So I had to make cookies. Naturally, my family was devastated. Nevertheless, we valiantly forced ourselves to eat them.
I recently ordered some cinnamon mini-chips from King Arthur Flour for making scones (that recipe will be posted next week). I threw some into a basic cookie recipe.
The resulting treats were lovely. The chips are so tiny that the cinnamon flavor is a bit subtle—but I love subtle! Next time I may try them in oatmeal cookies.
This version would make a tasty addition to any May Basket you might be planning to deliver to a special someone on Saturday!
Cinnamon Chip Cookies
1/2 cup (1 stick) sweet butter
1/2 cup light brown sugar, firmly packed
1/4 cup sugar
1 egg
1/2 teaspoon baking soda
1/2 teaspoon salt
1 cup plus 2 tablespoons flour (I used half all-purpose and half white whole wheat)
1 teaspoon vanilla
1 cup cinnamon mini-chips
Preheat the oven to 375 degrees.
Cream together the butter and the sugars. Beat in the egg and mix thoroughly.
Beat in the baking soda and salt; then stir in the flour, followed by the vanilla and the chips.
Drop teaspoons of dough onto an ungreased (or parchment covered) cookie sheet. Bake for 10 to 12 minutes, until the cookies brown around the edges.
Makes about 20 cookies. This recipe may be doubled.

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Sue’s Swedish Brown Cookies

Tuesday, March 9th, 2010
Sue Haas in the Kitchen

Sue Haas in the Kitchen

Here is the fourth installment in my Twelve Cookies of Christmas series. These brown cookies (they derive their color from caramelization of the sugar) will banish your March blahs.
The recipe comes from Sue Haas in Seattle, Washington, a regular reader of this blog and the dear sister of my dear minister, Cara Hochhalter. Sue writes children’s books when she isn’t working on art sales and appraisals. She says the recipe originated with her friend Marilynn Pray.
Sue and her daughter Alysa are busy planting a garden together. (I AM SO JEALOUS! We still have snow in the northeast!) Alysa writes about gardening and cooking on her own blog, Grass-Fed Goat.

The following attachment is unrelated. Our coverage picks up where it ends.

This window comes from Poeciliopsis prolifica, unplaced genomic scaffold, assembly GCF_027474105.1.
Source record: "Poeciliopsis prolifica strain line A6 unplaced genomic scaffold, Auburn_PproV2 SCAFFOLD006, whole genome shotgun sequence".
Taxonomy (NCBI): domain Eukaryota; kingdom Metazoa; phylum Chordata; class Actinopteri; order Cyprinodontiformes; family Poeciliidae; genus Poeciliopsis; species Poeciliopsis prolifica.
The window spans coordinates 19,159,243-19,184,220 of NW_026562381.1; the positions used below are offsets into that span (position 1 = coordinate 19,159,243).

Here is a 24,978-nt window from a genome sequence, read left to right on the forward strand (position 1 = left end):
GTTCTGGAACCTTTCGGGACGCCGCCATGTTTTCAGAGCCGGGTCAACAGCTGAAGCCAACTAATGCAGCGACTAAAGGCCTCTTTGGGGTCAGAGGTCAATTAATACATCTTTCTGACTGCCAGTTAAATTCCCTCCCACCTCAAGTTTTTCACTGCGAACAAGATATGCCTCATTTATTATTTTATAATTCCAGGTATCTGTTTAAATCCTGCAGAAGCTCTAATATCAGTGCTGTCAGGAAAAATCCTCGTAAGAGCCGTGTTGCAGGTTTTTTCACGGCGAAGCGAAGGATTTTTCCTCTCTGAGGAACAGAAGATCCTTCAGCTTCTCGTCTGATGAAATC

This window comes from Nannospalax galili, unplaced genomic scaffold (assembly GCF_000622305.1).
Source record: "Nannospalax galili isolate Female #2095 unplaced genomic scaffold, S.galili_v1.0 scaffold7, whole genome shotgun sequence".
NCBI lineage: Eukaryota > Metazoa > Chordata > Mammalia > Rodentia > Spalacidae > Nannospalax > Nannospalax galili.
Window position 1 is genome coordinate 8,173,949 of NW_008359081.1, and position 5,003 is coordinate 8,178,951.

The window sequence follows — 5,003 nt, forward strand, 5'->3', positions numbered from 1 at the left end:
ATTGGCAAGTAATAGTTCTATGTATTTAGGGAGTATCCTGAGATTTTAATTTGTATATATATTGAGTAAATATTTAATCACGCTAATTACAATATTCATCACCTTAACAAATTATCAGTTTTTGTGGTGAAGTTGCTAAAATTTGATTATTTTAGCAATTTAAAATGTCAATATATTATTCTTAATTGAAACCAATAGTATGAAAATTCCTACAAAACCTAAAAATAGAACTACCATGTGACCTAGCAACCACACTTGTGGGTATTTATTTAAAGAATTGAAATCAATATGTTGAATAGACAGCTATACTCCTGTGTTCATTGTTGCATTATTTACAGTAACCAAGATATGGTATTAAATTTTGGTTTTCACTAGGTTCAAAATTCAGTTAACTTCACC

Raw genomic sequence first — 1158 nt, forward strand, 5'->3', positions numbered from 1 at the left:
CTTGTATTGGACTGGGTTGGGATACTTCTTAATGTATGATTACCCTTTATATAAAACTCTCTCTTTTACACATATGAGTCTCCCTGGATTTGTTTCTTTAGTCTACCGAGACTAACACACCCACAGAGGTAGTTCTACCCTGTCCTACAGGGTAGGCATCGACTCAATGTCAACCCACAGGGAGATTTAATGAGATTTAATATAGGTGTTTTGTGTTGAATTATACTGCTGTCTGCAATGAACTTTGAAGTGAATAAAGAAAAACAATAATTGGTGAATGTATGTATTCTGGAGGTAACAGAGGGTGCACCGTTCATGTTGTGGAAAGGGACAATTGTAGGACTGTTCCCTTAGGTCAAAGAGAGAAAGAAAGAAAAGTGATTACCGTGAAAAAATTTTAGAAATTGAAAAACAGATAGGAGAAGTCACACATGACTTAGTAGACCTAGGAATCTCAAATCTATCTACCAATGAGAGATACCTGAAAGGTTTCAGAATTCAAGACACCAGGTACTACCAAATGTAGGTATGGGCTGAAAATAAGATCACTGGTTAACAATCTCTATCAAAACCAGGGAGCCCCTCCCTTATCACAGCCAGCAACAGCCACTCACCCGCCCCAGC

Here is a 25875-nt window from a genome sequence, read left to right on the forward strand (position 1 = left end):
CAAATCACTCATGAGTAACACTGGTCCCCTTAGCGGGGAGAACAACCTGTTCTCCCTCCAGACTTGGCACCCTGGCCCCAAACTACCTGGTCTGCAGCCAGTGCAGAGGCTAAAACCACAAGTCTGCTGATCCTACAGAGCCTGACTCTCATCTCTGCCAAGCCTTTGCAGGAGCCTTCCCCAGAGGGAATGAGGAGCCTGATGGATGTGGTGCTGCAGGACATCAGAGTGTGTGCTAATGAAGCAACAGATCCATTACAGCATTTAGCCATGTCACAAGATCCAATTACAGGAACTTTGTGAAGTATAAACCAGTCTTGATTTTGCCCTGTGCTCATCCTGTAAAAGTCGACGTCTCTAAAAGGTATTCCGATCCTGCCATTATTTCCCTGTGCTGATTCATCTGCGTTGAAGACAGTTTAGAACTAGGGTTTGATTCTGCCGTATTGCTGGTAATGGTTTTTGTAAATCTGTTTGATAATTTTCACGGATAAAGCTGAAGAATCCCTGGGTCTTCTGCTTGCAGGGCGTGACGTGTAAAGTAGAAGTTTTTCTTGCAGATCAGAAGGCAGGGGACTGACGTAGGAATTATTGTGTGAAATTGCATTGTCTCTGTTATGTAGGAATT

The photos on this post come courtesy of Sue and Alysa, although I did test the recipe. (I felt it was my sacred duty.) The cookies taste of butter and honey: what could be better? Next time I may try them with maple syrup instead of the honey. After all, March is Maple Month!
Sue uses C&H Baker’s Sugar for the “fine baking sugar” (a.k.a. superfine sugar) called for in the recipe. I was in a hurry and didn’t have time to go to the store for superfine sugar so I put regular sugar in my blender and pulsed. It needed a little sorting through (the pulsing left a few clumps), but after the sorting it was an acceptable substitute.
Enjoy the cookies. I hope you’re thinking about your own garden….
The Cookies
1/2 cup (1 stick) sweet butter at room temperature
1/2 cup fine baking sugar
1/2 teaspoon baking soda
1 cup flour
3 teaspoons honey (plus a small amount more if needed)
Preheat the oven to 300 degrees. Line a large cookie sheet with parchment paper or a silicone baking mat. Cream together the butter and sugar; then beat in the baking soda. (Sue actually whisks the soda into the flour, but I added it by itself.) Add the flour and continue to mix lightly until combined.
Drizzle the honey into the flour and sugar/butter mixture and stir. The dough will stick together a bit better with the honey added. You may need to add a little more honey to make the dough hold together. Form the dough into a large “softball” shape with your hands. Divide it into two pieces.
Roll and pat one of the pieces of dough onto the parchment on one long side of the pan into a long, flattened 12-inch “snake,” smushing the dough with your fingers so that it forms an even flat piece, about 2 to 3 inches wide and about 12 inches long.
Do the same with the second piece of dough placed several inches apart on the same sheet from the first piece. You will have two long, flat shapes of dough on one cookie sheet.
2 Flattened snakesweb
Bake the snakes until the dough is golden brown. (Sue estimated this at 15 to 20 minutes; it took a little longer in my oven.)
Check the dough after about 12 minutes. Take the cookies out earlier, or when they are only light brown, if you want a softer cookie. (I liked them crisp.)